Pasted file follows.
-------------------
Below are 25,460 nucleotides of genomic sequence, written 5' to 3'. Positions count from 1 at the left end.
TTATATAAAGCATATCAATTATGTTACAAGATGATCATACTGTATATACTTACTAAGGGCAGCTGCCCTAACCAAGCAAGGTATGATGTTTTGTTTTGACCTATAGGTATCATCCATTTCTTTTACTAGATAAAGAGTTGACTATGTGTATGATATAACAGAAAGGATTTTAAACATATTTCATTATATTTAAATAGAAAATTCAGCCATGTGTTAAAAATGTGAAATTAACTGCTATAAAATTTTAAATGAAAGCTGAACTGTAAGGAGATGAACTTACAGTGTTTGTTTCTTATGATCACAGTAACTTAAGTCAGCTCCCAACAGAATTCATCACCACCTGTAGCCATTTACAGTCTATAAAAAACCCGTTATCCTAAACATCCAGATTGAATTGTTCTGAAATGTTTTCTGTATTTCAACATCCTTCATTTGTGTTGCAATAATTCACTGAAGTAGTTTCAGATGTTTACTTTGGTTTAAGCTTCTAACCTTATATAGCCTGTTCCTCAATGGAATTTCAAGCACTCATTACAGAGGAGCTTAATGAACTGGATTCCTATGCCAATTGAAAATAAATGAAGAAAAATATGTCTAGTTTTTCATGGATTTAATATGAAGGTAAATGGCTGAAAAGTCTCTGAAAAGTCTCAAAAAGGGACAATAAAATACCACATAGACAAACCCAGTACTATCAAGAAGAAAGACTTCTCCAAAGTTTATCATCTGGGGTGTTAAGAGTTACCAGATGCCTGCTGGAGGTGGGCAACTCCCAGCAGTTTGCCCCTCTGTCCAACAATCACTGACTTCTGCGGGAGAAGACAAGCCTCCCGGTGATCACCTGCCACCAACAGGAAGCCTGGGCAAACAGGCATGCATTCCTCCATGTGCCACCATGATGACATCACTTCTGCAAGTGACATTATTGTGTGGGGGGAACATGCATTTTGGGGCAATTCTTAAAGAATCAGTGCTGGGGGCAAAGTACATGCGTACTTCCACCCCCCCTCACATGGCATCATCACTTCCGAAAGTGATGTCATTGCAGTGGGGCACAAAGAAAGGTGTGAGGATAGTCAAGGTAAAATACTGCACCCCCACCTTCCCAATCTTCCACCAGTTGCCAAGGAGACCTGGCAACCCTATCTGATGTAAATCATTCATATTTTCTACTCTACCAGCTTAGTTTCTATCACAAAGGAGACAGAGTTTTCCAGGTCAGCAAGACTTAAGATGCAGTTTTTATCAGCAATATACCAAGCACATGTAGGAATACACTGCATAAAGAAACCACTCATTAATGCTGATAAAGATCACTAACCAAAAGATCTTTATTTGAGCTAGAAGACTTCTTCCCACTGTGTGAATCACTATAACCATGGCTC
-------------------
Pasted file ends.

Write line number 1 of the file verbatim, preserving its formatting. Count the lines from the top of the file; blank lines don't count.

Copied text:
Below are 25,460 nucleotides of genomic sequence, written 5' to 3'. Positions count from 1 at the left end.